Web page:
It's ironic Elon Musk, one of America's premier subsidy farmers, is also a perfect example of the difference between the private sector and the government when it comes to cost. Musk differs from earlier entrepreneurs like Thomas Edison and Henry Ford who became wealthy by building a better mousetrap. Musk became wealthy by harvesting government subsidies.
The LA Times ran the numbers and Musk's Tesla Motors, SolarCity Corp and SpaceX "have benefited from an estimated $4.9 billion in government support."
The one company that isn't a subsidy vacuum is where Musk wields a sharp pencil. SpaceX has received a paltry $15 million in subsidies and much of that came from Texas when it built a launch pad. Sure Musk has $5.5 billion in government contracts with NASA and the Air Force, but he has to perform to get the money.
Musk's lesson is his approach to recycling. When NASA was king, boosters were fire and forget. That works fine with a mortar, but applied to sending men to the moon, costs add up fast.
Reusing boosters would have saved money, but the suggestion was viewed as crazy talk. For the bureaucrat, reusing boosters is all cost and no benefit. There are no awards in the federal service for saving money. Someone looking to spend less is not a team player, since leftover money in the budget means Congress won't give the agency as much next year.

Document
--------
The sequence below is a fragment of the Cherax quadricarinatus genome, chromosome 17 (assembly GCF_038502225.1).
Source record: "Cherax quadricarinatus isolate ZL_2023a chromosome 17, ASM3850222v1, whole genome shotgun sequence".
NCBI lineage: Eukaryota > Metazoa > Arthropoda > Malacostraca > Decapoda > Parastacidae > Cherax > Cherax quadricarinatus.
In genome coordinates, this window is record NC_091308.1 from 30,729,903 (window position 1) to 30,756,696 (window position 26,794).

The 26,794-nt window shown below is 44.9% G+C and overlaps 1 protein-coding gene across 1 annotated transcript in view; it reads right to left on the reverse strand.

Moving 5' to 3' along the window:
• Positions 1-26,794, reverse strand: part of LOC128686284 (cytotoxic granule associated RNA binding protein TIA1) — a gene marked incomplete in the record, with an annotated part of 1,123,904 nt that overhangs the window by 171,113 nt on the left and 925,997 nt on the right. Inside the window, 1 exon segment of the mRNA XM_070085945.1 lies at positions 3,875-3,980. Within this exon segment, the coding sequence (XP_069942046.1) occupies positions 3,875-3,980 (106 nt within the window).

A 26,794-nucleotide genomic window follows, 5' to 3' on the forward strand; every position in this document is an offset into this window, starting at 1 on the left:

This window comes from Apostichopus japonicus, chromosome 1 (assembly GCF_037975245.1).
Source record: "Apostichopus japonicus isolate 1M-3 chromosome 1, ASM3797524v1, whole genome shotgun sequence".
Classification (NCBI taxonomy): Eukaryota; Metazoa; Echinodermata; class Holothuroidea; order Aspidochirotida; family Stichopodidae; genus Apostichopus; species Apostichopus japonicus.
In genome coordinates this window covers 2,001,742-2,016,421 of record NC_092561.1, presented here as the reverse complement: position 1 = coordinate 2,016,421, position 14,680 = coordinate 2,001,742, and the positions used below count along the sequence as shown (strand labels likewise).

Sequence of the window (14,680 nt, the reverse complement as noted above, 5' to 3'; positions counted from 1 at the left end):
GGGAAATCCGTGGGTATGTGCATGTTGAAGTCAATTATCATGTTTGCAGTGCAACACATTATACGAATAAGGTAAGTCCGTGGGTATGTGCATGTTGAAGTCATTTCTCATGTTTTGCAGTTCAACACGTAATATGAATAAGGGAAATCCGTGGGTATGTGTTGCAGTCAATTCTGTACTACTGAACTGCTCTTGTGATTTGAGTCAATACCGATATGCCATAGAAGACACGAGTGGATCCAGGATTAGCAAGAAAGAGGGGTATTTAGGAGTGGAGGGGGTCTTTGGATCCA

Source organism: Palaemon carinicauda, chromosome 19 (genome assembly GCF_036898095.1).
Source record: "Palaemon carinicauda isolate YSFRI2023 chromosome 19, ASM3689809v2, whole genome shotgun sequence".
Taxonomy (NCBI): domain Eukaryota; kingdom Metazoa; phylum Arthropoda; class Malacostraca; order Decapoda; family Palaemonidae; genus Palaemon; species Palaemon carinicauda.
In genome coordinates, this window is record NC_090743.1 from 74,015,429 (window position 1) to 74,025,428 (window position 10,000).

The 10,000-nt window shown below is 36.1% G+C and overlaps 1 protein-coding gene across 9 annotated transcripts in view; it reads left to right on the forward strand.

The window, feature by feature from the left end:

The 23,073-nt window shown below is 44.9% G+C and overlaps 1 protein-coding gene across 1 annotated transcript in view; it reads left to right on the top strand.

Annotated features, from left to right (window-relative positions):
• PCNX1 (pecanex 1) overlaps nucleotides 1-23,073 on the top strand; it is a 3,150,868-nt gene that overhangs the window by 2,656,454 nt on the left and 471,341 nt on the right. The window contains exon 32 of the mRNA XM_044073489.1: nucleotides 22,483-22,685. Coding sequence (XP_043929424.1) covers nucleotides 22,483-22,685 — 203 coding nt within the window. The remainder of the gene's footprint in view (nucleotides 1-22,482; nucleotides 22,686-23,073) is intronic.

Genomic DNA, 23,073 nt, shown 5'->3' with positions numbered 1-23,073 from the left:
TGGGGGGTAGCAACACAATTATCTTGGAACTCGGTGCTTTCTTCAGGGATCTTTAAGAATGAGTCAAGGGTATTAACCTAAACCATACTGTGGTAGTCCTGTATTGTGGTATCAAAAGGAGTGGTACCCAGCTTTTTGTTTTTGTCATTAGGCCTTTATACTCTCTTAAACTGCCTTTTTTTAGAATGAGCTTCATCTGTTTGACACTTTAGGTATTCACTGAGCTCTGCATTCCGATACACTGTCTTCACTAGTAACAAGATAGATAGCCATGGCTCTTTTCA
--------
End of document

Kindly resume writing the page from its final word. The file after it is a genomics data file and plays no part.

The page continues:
That's why SpaceX's March 30 launch was such a milestone. It successfully launched a communication satellite into Earth orbit perched atop a Falcon 9 rocket with a first stage that had already been launched once and recovered.
Ray Lugo, who directed NASA science missions, told Florida Today, "It's potentially a big cost-saver, and it will make a difference, provided you can re-fly multiple times. If this works, over the long term it will be difficult for anyone that throws boosters away to compete."
At least as far as SpaceX is concerned, Musk is now a money-saving fool. That launch also saw a first-time recovery of the nose cone. Musk evidently had to fight NASA thinking. According to the Daily Mail, Musk ordered his engineering team to make the attempt, "Imagine you had $6 million in cash on a pallet flying through the air that's just going to smash into the ocean. Would you try to recover that? Yes, you would."
This is what competition does. Musk launches now have a cost advantage over those of Jeff Bezos, who has yet to recover a booster. Another former NASA administrator estimates SpaceX can cut 75 percent of the cost of a rocket by reusing boosters.
Musk is already offering launch discounts to customers who opt for recycled boosters.
His goal is for each booster to be used between 10 and 100 times, with an additional goal of being ready to launch after a one-day turn around. That's three times better than the turnaround time of an F-35, which under Pentagon management requires three days between sorties.
The case against privatization is always put in terms of there are just some things that only government can do, like space flight. Only, our government isn't doing space flight anymore, because it priced itself out of the market.
It's not rocket science to conclude if the market can bring down the cost of space travel, it can certainly bring down the cost of health insurance.
(Michael Shannon is the author of "A Conservative Christian's Guidebook for Living in Secular Times." He can be reached at firstname.lastname@example.org )